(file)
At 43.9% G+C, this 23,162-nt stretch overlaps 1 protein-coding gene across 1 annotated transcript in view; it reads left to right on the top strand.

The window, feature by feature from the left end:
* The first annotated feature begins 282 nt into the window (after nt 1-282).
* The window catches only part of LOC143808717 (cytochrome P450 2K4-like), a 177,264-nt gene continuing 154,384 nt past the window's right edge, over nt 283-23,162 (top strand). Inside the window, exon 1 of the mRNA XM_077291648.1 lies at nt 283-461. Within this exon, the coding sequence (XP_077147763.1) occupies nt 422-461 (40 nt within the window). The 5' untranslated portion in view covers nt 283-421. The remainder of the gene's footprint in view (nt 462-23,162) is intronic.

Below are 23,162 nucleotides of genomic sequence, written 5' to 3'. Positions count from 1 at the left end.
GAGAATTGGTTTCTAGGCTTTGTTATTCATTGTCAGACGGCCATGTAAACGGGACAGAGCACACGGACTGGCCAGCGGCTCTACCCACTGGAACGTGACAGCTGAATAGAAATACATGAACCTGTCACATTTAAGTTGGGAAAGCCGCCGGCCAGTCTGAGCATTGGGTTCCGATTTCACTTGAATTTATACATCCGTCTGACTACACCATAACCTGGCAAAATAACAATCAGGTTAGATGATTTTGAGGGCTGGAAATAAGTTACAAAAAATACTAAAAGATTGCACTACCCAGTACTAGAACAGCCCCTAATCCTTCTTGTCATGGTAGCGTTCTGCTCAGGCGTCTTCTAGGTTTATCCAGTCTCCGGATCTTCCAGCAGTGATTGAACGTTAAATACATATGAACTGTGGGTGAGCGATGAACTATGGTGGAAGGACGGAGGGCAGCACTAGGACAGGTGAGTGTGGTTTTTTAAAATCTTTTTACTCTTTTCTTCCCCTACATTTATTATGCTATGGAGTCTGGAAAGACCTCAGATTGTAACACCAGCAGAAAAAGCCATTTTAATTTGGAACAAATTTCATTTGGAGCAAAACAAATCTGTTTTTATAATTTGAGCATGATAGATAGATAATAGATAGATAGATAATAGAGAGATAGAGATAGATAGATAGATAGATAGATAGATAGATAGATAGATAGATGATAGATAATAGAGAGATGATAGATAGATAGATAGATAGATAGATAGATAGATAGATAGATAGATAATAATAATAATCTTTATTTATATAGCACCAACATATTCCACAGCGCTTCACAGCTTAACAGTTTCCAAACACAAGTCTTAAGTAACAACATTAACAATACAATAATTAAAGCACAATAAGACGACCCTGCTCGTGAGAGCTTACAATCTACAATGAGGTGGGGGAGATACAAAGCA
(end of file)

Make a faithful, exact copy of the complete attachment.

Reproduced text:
At 43.9% G+C, this 23,162-nt stretch overlaps 1 protein-coding gene across 1 annotated transcript in view; it reads left to right on the top strand.

The window, feature by feature from the left end:
* The first annotated feature begins 282 nt into the window (after nt 1-282).
* The window catches only part of LOC143808717 (cytochrome P450 2K4-like), a 177,264-nt gene continuing 154,384 nt past the window's right edge, over nt 283-23,162 (top strand). Inside the window, exon 1 of the mRNA XM_077291648.1 lies at nt 283-461. Within this exon, the coding sequence (XP_077147763.1) occupies nt 422-461 (40 nt within the window). The 5' untranslated portion in view covers nt 283-421. The remainder of the gene's footprint in view (nt 462-23,162) is intronic.

Below are 23,162 nucleotides of genomic sequence, written 5' to 3'. Positions count from 1 at the left end.
GAGAATTGGTTTCTAGGCTTTGTTATTCATTGTCAGACGGCCATGTAAACGGGACAGAGCACACGGACTGGCCAGCGGCTCTACCCACTGGAACGTGACAGCTGAATAGAAATACATGAACCTGTCACATTTAAGTTGGGAAAGCCGCCGGCCAGTCTGAGCATTGGGTTCCGATTTCACTTGAATTTATACATCCGTCTGACTACACCATAACCTGGCAAAATAACAATCAGGTTAGATGATTTTGAGGGCTGGAAATAAGTTACAAAAAATACTAAAAGATTGCACTACCCAGTACTAGAACAGCCCCTAATCCTTCTTGTCATGGTAGCGTTCTGCTCAGGCGTCTTCTAGGTTTATCCAGTCTCCGGATCTTCCAGCAGTGATTGAACGTTAAATACATATGAACTGTGGGTGAGCGATGAACTATGGTGGAAGGACGGAGGGCAGCACTAGGACAGGTGAGTGTGGTTTTTTAAAATCTTTTTACTCTTTTCTTCCCCTACATTTATTATGCTATGGAGTCTGGAAAGACCTCAGATTGTAACACCAGCAGAAAAAGCCATTTTAATTTGGAACAAATTTCATTTGGAGCAAAACAAATCTGTTTTTATAATTTGAGCATGATAGATAGATAATAGATAGATAGATAATAGAGAGATAGAGATAGATAGATAGATAGATAGATAGATAGATAGATAGATAGATGATAGATAATAGAGAGATGATAGATAGATAGATAGATAGATAGATAGATAGATAGATAGATAGATAATAATAATAATCTTTATTTATATAGCACCAACATATTCCACAGCGCTTCACAGCTTAACAGTTTCCAAACACAAGTCTTAAGTAACAACATTAACAATACAATAATTAAAGCACAATAAGACGACCCTGCTCGTGAGAGCTTACAATCTACAATGAGGTGGGGGAGATACAAAGCA